The Arc’s supported-living residential workers cook meals, clean homes, take care of intimate needs, provide transportation and offer other support services.  They need training to work effectively to help clients with autism or other disabilities manage their behavior. 

“Fortunately, advocacy efforts by The Arc and others paid off, with an increase in funding for supported living programs approved by the state’s legislature in July,” she said.

Before working at Gonzaga, Sima started as a paralegal advocate for the Northwest Justice Project. In service learning at Gonzaga, she interacted with people at more than 100 nonprofits, including The Arc of Spokane. 

She founded CCASL and other programs to support students’ parents, LGBT students, veterans and non-traditional students, and students studying abroad in Zambia.

“Appreciating the Jesuit mission, I was involved with social justice and diversity initiatives at Gonzaga, so I bring that perspective to The Arc, as well as my connections with higher education,” she said.

“The Arc is not a faith-based organization, but I bring a faith-based approach,” added Sima, who grew up Lutheran and now attends congregations of different faiths.  Her father was a non-practicing Muslim.

“I grew up with a dual faith awareness of Christianity and Islam, so I feel comfortable with different traditions,” she said.

Being of Iranian descent, she experienced the Persian culture in her home in Oregon and was brought up to respect diversity, equity and inclusion.  Her father immigrated from the Middle East. Her mother was Scotch-Irish.

Sima earned a bachelor’s degree in 1985 in English and education at the University of Oregon, where her father taught math.  She also has a master’s in organizational leadership from Gonzaga and teaches in its undergraduate leadership program, helping students understand how philosophy integrates into daily work.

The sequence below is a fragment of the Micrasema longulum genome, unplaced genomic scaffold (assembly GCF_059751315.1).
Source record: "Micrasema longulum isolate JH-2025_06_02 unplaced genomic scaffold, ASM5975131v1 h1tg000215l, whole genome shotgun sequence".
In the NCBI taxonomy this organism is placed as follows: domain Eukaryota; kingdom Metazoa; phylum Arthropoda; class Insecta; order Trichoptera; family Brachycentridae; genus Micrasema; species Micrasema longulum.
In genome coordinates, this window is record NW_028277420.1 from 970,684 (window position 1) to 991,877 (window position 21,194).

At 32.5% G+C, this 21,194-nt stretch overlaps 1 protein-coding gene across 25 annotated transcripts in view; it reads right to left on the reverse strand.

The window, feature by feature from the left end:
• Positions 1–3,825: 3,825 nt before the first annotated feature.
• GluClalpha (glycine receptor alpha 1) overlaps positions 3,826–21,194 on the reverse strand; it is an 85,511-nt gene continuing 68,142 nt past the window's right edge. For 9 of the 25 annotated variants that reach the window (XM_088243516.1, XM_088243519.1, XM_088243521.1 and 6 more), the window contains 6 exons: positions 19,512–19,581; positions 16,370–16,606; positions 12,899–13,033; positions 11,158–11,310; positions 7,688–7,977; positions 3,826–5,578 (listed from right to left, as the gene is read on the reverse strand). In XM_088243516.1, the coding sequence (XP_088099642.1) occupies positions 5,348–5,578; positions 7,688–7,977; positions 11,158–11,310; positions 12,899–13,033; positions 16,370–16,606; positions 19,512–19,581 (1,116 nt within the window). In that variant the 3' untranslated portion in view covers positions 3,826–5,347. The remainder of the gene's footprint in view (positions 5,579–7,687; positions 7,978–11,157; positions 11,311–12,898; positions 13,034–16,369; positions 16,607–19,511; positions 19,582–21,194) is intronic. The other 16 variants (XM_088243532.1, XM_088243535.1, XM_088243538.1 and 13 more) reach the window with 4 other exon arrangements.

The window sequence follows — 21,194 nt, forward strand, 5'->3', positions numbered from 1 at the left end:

After she participated in a protest with Students for a Nuclear Free Future at the University of Oregon, the university ordered her to do community service in a food bank.

“There I saw the value of direct service, as well as social action, and learned that we need to see the faces of people for whom we advocate,” Sima said.

She also encourages that connection in a 12-student Gonzaga class she teaches Thursdays at the House of Charity.  That class and work-study/intern program reflect her belief in integrating students into the community.

Students bring hotboxes with food from GU’s campus kitchen program to serve to about 200 people from 4:30 to 5:30 p.m. at the House of Charity. Then the class discusses leadership and community involvement. Activist, military, nonprofit, philanthropic and other leaders speak to expose students to different community service approaches.

“I see ‘aha’ moments for students at the end of the month when House of Charity patrons have fewer resources and food stamps run out,” she said. 

In September 2016, Sima started a project at The Arc for unpaid college interns or paid work-study students help high school students with disabilities succeed in school, learn about jobs and gain skills to live independently. 

In the program’s Explorers Project, students learn about The Arc’s goal for individuals to be included and be able to choose what they want to do in life, Sima said.

For information, call 328-6326 or email sthorpe@arc-spokane.org.





Copyright © October 2017 - The Fig Tree